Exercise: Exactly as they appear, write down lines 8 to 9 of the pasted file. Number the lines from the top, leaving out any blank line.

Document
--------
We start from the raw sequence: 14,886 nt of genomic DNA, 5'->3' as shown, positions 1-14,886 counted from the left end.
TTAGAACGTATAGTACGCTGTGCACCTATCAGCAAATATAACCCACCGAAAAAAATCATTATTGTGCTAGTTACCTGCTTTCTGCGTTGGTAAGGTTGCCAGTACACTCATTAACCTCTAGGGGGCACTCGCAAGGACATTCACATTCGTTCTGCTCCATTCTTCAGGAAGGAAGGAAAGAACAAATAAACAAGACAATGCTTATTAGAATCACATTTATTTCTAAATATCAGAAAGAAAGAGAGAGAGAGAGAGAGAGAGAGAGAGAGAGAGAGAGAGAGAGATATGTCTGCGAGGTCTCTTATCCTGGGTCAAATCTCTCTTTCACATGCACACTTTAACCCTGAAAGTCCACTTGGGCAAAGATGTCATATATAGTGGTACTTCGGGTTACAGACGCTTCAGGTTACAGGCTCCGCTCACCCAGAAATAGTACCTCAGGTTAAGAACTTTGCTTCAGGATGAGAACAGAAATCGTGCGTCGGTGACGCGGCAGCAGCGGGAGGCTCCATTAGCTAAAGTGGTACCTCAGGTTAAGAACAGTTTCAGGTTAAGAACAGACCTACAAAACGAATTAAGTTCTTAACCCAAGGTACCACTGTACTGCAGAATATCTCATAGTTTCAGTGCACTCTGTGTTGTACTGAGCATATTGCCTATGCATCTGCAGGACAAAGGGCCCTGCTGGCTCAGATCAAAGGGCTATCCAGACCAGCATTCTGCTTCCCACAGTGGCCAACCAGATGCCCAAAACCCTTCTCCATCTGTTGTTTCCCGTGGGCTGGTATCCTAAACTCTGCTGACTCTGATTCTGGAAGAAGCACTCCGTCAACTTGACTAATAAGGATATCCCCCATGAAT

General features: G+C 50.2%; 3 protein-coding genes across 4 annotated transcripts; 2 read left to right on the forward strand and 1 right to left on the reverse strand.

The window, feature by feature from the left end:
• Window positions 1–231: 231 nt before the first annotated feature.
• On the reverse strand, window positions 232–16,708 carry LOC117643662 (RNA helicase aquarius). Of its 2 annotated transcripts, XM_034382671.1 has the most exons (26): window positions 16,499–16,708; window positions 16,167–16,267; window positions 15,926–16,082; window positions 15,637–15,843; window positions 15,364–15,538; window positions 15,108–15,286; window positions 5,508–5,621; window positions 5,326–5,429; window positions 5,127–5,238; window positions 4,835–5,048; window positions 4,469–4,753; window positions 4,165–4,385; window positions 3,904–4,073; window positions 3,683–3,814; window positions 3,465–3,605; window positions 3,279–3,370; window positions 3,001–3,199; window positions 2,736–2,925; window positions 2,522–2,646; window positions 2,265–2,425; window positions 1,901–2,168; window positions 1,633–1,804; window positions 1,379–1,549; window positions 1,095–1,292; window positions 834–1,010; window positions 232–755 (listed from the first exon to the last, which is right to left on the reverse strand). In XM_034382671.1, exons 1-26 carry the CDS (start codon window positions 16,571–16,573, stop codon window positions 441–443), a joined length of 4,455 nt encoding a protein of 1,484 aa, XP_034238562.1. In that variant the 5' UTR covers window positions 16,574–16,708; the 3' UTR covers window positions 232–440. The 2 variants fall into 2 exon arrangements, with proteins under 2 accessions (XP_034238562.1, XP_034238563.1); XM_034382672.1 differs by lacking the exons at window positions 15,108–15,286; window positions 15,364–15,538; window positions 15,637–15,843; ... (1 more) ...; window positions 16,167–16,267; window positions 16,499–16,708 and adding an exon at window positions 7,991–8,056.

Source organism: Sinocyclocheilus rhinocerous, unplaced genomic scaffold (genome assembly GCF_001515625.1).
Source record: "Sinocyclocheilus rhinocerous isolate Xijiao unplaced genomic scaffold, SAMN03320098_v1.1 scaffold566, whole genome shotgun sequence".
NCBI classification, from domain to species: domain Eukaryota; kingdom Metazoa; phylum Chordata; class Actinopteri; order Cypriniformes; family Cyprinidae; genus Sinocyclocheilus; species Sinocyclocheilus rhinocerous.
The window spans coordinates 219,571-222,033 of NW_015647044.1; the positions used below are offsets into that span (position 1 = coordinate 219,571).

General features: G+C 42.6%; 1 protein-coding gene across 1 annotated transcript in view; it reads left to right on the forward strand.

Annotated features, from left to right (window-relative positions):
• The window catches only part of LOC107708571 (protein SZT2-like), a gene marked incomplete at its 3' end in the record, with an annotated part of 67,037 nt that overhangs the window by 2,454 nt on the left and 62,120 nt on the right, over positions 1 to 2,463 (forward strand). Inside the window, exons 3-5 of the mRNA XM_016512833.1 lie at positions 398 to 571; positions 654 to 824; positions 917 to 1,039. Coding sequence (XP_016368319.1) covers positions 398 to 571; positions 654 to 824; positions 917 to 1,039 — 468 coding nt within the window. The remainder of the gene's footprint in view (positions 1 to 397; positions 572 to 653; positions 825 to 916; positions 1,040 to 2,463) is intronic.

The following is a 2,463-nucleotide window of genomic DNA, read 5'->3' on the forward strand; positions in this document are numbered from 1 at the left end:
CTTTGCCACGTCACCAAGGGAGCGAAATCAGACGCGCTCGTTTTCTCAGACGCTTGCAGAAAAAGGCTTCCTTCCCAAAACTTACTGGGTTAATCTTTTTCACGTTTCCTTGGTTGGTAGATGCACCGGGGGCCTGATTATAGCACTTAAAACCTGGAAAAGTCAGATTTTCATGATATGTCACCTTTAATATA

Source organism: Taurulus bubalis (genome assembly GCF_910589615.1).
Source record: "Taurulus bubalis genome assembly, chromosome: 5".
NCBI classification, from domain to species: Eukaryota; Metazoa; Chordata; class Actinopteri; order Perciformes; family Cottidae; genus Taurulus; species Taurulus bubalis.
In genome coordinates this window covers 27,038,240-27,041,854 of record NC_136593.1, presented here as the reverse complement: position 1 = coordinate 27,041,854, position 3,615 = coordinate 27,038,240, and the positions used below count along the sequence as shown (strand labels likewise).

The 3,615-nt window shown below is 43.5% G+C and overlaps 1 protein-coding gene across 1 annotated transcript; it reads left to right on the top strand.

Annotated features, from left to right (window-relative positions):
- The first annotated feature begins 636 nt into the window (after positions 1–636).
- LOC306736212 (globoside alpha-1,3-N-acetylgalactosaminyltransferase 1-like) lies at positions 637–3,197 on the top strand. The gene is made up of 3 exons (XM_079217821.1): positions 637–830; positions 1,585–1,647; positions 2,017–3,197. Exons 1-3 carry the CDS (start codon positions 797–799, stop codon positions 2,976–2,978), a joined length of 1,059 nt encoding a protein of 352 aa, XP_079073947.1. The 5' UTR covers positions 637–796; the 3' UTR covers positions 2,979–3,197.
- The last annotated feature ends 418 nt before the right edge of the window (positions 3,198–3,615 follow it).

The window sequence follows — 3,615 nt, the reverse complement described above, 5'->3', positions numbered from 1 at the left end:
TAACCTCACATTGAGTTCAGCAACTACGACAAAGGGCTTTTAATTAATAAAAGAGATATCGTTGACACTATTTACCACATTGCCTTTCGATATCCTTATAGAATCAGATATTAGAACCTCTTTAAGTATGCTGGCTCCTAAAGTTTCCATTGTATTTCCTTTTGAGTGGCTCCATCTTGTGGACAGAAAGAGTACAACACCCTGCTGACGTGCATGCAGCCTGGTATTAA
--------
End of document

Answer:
Source record: "Sinocyclocheilus rhinocerous isolate Xijiao unplaced genomic scaffold, SAMN03320098_v1.1 scaffold566, whole genome shotgun sequence".
NCBI classification, from domain to species: domain Eukaryota; kingdom Metazoa; phylum Chordata; class Actinopteri; order Cypriniformes; family Cyprinidae; genus Sinocyclocheilus; species Sinocyclocheilus rhinocerous.